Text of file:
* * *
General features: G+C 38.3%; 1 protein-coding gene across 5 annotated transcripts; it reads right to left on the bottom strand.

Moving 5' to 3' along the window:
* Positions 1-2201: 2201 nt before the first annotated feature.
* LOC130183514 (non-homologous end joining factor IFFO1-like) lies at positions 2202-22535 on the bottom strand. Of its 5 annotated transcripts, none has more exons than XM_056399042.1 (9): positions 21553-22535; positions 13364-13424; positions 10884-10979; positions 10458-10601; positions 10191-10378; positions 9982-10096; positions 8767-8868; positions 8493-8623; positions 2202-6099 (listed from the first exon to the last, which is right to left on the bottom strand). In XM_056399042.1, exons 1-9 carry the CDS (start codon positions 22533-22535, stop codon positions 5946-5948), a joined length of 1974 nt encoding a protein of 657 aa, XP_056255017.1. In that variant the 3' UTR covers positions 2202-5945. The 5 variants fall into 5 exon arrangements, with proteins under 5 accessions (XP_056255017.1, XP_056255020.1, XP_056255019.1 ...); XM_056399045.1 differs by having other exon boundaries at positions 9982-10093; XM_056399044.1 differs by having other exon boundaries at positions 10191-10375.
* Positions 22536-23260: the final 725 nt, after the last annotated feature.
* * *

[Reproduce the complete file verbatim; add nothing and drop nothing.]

General features: G+C 38.3%; 1 protein-coding gene across 5 annotated transcripts; it reads right to left on the bottom strand.

Moving 5' to 3' along the window:
* Positions 1-2201: 2201 nt before the first annotated feature.
* LOC130183514 (non-homologous end joining factor IFFO1-like) lies at positions 2202-22535 on the bottom strand. Of its 5 annotated transcripts, none has more exons than XM_056399042.1 (9): positions 21553-22535; positions 13364-13424; positions 10884-10979; positions 10458-10601; positions 10191-10378; positions 9982-10096; positions 8767-8868; positions 8493-8623; positions 2202-6099 (listed from the first exon to the last, which is right to left on the bottom strand). In XM_056399042.1, exons 1-9 carry the CDS (start codon positions 22533-22535, stop codon positions 5946-5948), a joined length of 1974 nt encoding a protein of 657 aa, XP_056255017.1. In that variant the 3' UTR covers positions 2202-5945. The 5 variants fall into 5 exon arrangements, with proteins under 5 accessions (XP_056255017.1, XP_056255020.1, XP_056255019.1 ...); XM_056399045.1 differs by having other exon boundaries at positions 9982-10093; XM_056399044.1 differs by having other exon boundaries at positions 10191-10375.
* Positions 22536-23260: the final 725 nt, after the last annotated feature.